Executive Summary: President Obama has signed an Executive Order requiring federal contractors and subcontractors to provide employees with one hour of paid sick leave for every 30 hours worked, for at least 56 hours per year. The requirement will take effect for covered contracts entered into after January 1, 2017.
As mentioned in our August 6, 2015 Alert, an employee may use the leave for his or her own physical or mental illness, injury, medical condition, treatment or diagnosis as well as that of a spouse, child, parent, "or any other individual related by blood or affinity whose close association with the employee is the equivalent of a family relationship." An employee may also use the leave for absences from work resulting from domestic violence, sexual assault, or stalking, if the leave is for the reasons described above or to obtain additional counseling, seek relocation, seek assistance from a victim services organization or to take related legal action. The leave for domestic violence, sexual assault or stalking is available for the employee and for the employee to assist a related individual as described above.
Highlights of the EO's requirements include:
- Accrued sick leave must be carried over from year to year;
- Contractors must reinstate accrued sick leave for employees rehired by a covered contractor within 12 months after job separation;
- Contractors are not required to pay a separating employee for unused sick leave upon separation;
- Contractors cannot require the employee to find a replacement worker as a condition for using the paid sick leave;
- Contractors covered by the Service Contract Act (SCA) or Davis-Bacon Act (DBA) will not receive credit toward their prevailing wage or fringe benefit obligations under these acts by providing the paid sick leave required by the EO;
- A contractor's existing paid sick leave policy provided in addition to the fulfillment of the SCA or DBA requirements, which is made available to all employees, fulfills the requirements of the EO if it permits employees to take the same amount of leave as provided by the EO for the same reasons;
- Employees must provide written or verbal notice of the need for leave at least seven days in advance if the leave is foreseeable and as soon as practicable when the need for the leave is not foreseeable;
- A contractor may only require certification of the need for the leave for absences of three or more consecutive days, to be provided no later than 30 days from the first day of leave;
- Contractors may not interfere with or retaliate against employees taking or attempting to take leave or otherwise asserting rights under the EO;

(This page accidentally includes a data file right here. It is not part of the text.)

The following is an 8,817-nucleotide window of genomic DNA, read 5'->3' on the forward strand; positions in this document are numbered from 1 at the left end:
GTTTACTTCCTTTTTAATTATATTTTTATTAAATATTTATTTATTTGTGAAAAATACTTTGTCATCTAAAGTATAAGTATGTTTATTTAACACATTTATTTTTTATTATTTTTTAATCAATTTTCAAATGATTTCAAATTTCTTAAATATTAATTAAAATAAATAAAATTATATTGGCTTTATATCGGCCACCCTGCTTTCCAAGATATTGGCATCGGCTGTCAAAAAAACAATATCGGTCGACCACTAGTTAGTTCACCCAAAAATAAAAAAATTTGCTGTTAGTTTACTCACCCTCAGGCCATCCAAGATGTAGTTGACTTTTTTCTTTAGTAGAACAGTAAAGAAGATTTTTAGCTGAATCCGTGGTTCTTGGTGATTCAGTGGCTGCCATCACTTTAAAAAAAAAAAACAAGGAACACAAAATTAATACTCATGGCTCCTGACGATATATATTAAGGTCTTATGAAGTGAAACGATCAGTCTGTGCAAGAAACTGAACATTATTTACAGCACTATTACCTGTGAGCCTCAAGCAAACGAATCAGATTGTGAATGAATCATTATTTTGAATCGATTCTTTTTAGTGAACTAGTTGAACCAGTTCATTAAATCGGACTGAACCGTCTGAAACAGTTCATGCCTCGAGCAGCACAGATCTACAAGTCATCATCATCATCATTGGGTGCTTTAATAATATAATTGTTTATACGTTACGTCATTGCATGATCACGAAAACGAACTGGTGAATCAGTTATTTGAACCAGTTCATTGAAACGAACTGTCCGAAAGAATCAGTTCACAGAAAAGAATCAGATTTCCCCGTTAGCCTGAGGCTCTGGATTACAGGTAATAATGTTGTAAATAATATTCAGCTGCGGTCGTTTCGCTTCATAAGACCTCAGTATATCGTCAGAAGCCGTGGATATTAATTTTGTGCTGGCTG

- Contractors must still comply with federal, state or local laws or collective bargaining agreement provisions that require greater paid sick leave than required by the EO.
Regulations to be Issued: The EO requires the Secretary of Labor to issue interpreting regulations by September 30, 2015, including providing exclusions, setting definitions and defining record-keeping obligations. To the extent practicable, these regulations should incorporate the definitions, procedures, remedies, and enforcement processes under the Fair Labor Standards Act (FLSA), the SCA, the DBA, the Family and Medical Leave Act, the Violence Against Women Act of 1994, and Executive Order 13658 of February 12, 2014, Establishing a Minimum Wage for Contractors.
Covered Contracts: The EO applies to contracts and contract-like instruments (which will be defined in the DOL regulations) if the contract is:
- a procurement contract for services or construction;
- a contract for services covered by the SCA;
- a contract for concessions, including any concessions contract excluded by Department of Labor regulations at 29 CFR 4.133(b); or
- a contract or contract-like instrument entered into with the Federal Government in connection with Federal property or lands and related to offering services for Federal employees, their dependents, or the general public; and
the wages of employees under these contracts are covered by the DBA, the SCA or the FLSA, including employees who are exempt from the FLSA's minimum wage and overtime provisions.
For contracts covered by the SCA or DBA, the EO applies only to contracts at the thresholds specified by those statutes. For procurement contracts in which employees' wages are covered by the FLSA, the EO applies only to contracts that exceed the micro-purchase threshold as defined in 41 U.S.C. 1902(a), unless expressly made subject to this order pursuant to DOL regulations.
The EO leaves a number of questions unanswered, which most likely will be addressed by the DOL's regulations.